Windblown: Acts 2:1-11

May 24, 2000

It was a great day for multiculturalism. It was the Tower of Babel turned upside-down, and what fell out was a glorious manifestation of the grace of God. It was also a tough day for future lay readers: all those forbidding names—Parthians, Elamites, Mesopotamians, Cappadocians, Phrygians, Pamphyilians—that whole crowd. In Luke’s geography they represented “every nation under heaven.” Devout Jews of the Diaspora were gathered in Jerusalem to celebrate the 50th day after the consecration of the harvest and the Passover. Although bound by a common religious past, their languages and dialects were as diverse as those heard at Ellis Island in the early 1900s.

The surviving disciples of Jesus were there too. How they got to the head table Dr. Luke does not tell us, but there they were. Then something utterly wondrous happened. God happened. The symbols tell the story: wind and fire and Spirit! Suddenly the whole place was smoking, and the disciples began to look like so many oversized trick birthday candles, crowned with tongues of fire that even the mighty wind could not blow out. We are not told what they said in their Galilean, ex-fishermen, ex–tax collector brogues. We are told, however, of the greatest of all miracles: everyone in the house understood each other.

Some call Pentecost the “birthday of the church.” I disagree. I sense that the church was born on Good Friday when Jesus, “just hanging around,” as Robert Capon stunningly puts it, asked the Father to forgive us, and a few bewildered, broken-hearted women and men wandered off wondering how they were going to live with that. Pentecost was the day they got their answer: with great joy, and with wind and fire and Spirit, making them look like a bunch of happy drunks in the midst of a numbingly sober and sour world. At last they knew that they were God’s—every last one of them—and that God was Love, not just in poetic theory but in palpable fact. They learned that in belonging to God they belonged also to each other. The joy derived from their trusting contained power, power not only to gladden but also to heal and redeem.

In today’s world, especially in our anxious Western culture, we seem hell-bent on happiness and on any shortcut that can get us there. Generally we seek a happiness that is a far cry from what went on that day of Pentecost. The 16th chapter of John’s Gospel clarifies the difference. In Jesus’s long, beautiful farewell to his disciples, he tells them that he must go away and leave them and that they will be sorrowful. Then he adds: “but your sorrow will turn into joy.”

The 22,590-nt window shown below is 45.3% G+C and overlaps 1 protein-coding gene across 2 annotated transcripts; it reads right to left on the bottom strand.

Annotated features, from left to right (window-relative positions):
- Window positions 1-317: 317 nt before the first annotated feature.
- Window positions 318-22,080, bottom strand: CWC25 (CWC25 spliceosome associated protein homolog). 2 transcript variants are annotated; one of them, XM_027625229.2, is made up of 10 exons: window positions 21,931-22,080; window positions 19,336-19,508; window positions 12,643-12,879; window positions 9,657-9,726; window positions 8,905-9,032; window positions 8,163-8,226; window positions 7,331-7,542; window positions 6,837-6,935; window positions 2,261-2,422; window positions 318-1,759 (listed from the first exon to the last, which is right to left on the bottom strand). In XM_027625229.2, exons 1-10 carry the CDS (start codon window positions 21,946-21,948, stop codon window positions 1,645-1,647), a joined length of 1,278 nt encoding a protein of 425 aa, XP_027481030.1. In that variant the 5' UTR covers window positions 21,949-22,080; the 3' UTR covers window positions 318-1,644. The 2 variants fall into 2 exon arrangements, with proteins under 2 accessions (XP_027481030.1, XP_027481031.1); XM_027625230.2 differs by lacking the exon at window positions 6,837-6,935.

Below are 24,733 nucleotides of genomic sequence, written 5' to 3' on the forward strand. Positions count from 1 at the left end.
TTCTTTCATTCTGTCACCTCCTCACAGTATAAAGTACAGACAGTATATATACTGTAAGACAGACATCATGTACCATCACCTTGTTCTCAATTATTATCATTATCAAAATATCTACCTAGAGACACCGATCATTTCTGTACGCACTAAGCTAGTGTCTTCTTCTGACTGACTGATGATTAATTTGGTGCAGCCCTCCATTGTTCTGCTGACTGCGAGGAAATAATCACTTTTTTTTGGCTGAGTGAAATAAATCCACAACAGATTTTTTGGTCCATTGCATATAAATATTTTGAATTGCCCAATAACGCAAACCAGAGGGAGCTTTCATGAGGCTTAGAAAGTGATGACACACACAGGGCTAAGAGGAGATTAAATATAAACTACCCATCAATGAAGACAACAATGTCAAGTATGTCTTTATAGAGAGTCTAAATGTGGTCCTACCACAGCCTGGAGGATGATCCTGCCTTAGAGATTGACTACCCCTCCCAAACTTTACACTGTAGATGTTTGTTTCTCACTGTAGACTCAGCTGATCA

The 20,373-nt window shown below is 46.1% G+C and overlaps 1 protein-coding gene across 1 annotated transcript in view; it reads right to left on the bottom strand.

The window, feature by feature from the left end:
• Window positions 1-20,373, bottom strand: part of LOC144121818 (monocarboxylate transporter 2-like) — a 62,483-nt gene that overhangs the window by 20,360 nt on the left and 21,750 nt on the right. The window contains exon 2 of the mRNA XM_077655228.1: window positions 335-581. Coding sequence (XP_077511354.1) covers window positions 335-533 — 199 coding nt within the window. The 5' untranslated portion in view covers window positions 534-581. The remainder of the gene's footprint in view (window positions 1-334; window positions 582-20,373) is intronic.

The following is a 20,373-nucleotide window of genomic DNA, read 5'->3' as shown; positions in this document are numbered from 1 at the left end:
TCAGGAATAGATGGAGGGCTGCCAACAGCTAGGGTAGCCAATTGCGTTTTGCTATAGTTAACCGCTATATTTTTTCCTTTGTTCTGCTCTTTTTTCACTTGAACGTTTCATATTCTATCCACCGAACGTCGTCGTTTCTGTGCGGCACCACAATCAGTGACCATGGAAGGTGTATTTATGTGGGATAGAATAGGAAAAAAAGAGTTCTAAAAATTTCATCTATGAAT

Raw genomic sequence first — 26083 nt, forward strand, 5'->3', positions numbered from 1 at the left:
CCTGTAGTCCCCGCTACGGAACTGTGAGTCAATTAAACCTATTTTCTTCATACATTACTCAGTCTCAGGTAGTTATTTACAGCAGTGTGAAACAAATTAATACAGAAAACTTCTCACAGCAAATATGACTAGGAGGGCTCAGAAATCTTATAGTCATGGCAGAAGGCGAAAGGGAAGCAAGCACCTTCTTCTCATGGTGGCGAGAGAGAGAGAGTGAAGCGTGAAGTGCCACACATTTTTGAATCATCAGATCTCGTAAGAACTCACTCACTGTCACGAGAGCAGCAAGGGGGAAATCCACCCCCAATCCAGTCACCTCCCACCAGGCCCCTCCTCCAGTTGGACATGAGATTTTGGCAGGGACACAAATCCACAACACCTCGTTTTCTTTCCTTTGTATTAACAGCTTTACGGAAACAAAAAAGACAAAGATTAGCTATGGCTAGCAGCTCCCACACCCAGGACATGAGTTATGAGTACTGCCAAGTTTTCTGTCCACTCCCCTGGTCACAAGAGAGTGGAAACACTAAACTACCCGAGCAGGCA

It has taken me a lifetime of what Dorothy Day called “the long loneliness” to discern the power and the simplicity of that most comforting of words. They turn out to be a power definition: Joy is something that sorrow turns into. No sorrow, no joy! That is precisely the joy that turned the world upside-down on the day of Pentecost. The definition adds a new dimension to the familiar lines, “Joyful, joyful, we adore thee,” as it implies a people willingly and compassionately entering into the suffering and sorrow of an unjust and unmerciful world.

There has been one event in my life in which I came close to apprehending the wonder of Pentecost. It occurred during the solemnest of priestly obligations. For over a year I had been the custodian of the ashes of a child in my parish who had died of SIDS. The father was a Frenchman who wished to have his son’s ashes interred in his family cemetery in eastern France, near Dijon. I agreed to bring the ashes there and to hold the service with his family and friends. The cemetery dated back some 600 years. The family was predominantly Roman Catholic, and few of them spoke English. Leaden gray clouds hovered over the ancient burial ground. A light mist of rain made us bring out umbrellas. A great slab of stone was rolled back to allow me to enter the underground vault.

I stammered my way through the liturgy, and the gathered friends and family were more than courteous and gracious, though the only French I felt confident about was jus d’orange and merci, neither of which I could manage to work into the service. The grandmother of the child stunned me when she thanked me for “the mess” I had made. Her daughters-in-law quickly explained that this was the French for “mass.”

It was a time of great healing for the parents and their devoted family and friends. Afterward, we went to a 400-year-old inn and had lunch, which turned into a French wake, with joy and camaraderie and love flowing as freely as the wine. I didn’t understand a word they were saying, but I understood what was being said.

The name of what was going on is the name of what was going on the day of Pentecost. It is always a miracle of sorts, whether recognized or not. It always comes from God, whether we know it or not, and bears God’s most beautiful of names: love. Unleashed from an empty tomb, God’s outlandish love found its way into empty hearts, and the world has never been the same since.